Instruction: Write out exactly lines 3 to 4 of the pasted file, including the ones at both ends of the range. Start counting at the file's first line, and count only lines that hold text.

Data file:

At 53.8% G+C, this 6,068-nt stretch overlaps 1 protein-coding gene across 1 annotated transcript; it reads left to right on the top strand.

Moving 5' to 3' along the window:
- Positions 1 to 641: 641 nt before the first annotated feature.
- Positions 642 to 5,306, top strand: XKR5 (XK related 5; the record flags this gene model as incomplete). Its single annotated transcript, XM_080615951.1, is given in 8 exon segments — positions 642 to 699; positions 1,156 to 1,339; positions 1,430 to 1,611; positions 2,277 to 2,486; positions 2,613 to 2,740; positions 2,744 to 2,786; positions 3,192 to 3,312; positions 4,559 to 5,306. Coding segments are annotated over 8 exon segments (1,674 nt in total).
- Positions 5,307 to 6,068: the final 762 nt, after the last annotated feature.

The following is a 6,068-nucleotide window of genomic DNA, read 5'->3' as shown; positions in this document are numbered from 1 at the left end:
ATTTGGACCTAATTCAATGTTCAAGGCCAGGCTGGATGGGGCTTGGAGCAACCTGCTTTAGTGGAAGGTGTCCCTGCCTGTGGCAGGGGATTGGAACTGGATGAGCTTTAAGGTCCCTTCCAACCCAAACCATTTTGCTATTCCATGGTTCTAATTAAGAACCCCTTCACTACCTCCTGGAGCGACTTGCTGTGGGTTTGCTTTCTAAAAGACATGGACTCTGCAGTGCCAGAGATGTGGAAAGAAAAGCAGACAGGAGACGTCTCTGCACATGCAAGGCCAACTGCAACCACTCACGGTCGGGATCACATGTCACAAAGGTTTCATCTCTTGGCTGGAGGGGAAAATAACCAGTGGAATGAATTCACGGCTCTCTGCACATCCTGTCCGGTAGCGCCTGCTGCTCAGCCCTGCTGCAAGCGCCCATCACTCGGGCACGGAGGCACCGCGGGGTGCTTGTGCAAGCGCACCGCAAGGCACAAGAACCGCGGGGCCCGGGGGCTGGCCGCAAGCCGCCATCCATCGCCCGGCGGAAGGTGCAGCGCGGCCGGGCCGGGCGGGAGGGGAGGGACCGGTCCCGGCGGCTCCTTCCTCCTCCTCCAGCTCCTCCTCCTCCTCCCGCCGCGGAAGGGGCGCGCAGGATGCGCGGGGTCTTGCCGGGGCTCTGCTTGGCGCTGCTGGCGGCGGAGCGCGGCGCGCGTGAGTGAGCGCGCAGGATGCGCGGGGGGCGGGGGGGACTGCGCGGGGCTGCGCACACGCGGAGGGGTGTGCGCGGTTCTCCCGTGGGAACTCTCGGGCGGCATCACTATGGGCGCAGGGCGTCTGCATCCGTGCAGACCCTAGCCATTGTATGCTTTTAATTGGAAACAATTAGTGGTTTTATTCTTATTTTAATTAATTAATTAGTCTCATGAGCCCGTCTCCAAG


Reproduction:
- Positions 1 to 641: 641 nt before the first annotated feature.
- Positions 642 to 5,306, top strand: XKR5 (XK related 5; the record flags this gene model as incomplete). Its single annotated transcript, XM_080615951.1, is given in 8 exon segments — positions 642 to 699; positions 1,156 to 1,339; positions 1,430 to 1,611; positions 2,277 to 2,486; positions 2,613 to 2,740; positions 2,744 to 2,786; positions 3,192 to 3,312; positions 4,559 to 5,306. Coding segments are annotated over 8 exon segments (1,674 nt in total).